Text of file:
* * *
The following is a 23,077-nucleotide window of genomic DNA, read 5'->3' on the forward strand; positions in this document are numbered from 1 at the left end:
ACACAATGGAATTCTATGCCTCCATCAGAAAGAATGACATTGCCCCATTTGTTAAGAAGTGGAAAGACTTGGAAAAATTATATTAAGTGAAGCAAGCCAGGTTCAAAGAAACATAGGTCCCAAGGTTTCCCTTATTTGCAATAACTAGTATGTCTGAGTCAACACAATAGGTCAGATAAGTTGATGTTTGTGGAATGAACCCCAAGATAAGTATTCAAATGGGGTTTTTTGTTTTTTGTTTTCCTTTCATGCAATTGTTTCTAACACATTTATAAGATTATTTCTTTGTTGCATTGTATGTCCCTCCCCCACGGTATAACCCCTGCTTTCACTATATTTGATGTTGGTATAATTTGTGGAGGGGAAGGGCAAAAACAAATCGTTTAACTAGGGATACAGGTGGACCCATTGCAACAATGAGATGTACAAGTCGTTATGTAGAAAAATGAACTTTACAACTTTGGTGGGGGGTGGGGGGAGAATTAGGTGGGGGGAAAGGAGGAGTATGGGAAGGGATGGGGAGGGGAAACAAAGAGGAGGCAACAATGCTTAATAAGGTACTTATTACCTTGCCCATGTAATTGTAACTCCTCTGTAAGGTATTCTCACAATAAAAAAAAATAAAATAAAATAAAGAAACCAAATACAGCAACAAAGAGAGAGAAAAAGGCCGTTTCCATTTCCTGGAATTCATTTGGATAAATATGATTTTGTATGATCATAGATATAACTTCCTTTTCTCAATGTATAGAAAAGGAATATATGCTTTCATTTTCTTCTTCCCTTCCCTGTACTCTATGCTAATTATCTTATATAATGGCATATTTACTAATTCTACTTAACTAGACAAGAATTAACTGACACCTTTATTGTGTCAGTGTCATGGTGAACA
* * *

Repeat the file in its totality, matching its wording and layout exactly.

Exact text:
The following is a 23,077-nucleotide window of genomic DNA, read 5'->3' on the forward strand; positions in this document are numbered from 1 at the left end:
ACACAATGGAATTCTATGCCTCCATCAGAAAGAATGACATTGCCCCATTTGTTAAGAAGTGGAAAGACTTGGAAAAATTATATTAAGTGAAGCAAGCCAGGTTCAAAGAAACATAGGTCCCAAGGTTTCCCTTATTTGCAATAACTAGTATGTCTGAGTCAACACAATAGGTCAGATAAGTTGATGTTTGTGGAATGAACCCCAAGATAAGTATTCAAATGGGGTTTTTTGTTTTTTGTTTTCCTTTCATGCAATTGTTTCTAACACATTTATAAGATTATTTCTTTGTTGCATTGTATGTCCCTCCCCCACGGTATAACCCCTGCTTTCACTATATTTGATGTTGGTATAATTTGTGGAGGGGAAGGGCAAAAACAAATCGTTTAACTAGGGATACAGGTGGACCCATTGCAACAATGAGATGTACAAGTCGTTATGTAGAAAAATGAACTTTACAACTTTGGTGGGGGGTGGGGGGAGAATTAGGTGGGGGGAAAGGAGGAGTATGGGAAGGGATGGGGAGGGGAAACAAAGAGGAGGCAACAATGCTTAATAAGGTACTTATTACCTTGCCCATGTAATTGTAACTCCTCTGTAAGGTATTCTCACAATAAAAAAAAATAAAATAAAATAAAGAAACCAAATACAGCAACAAAGAGAGAGAAAAAGGCCGTTTCCATTTCCTGGAATTCATTTGGATAAATATGATTTTGTATGATCATAGATATAACTTCCTTTTCTCAATGTATAGAAAAGGAATATATGCTTTCATTTTCTTCTTCCCTTCCCTGTACTCTATGCTAATTATCTTATATAATGGCATATTTACTAATTCTACTTAACTAGACAAGAATTAACTGACACCTTTATTGTGTCAGTGTCATGGTGAACA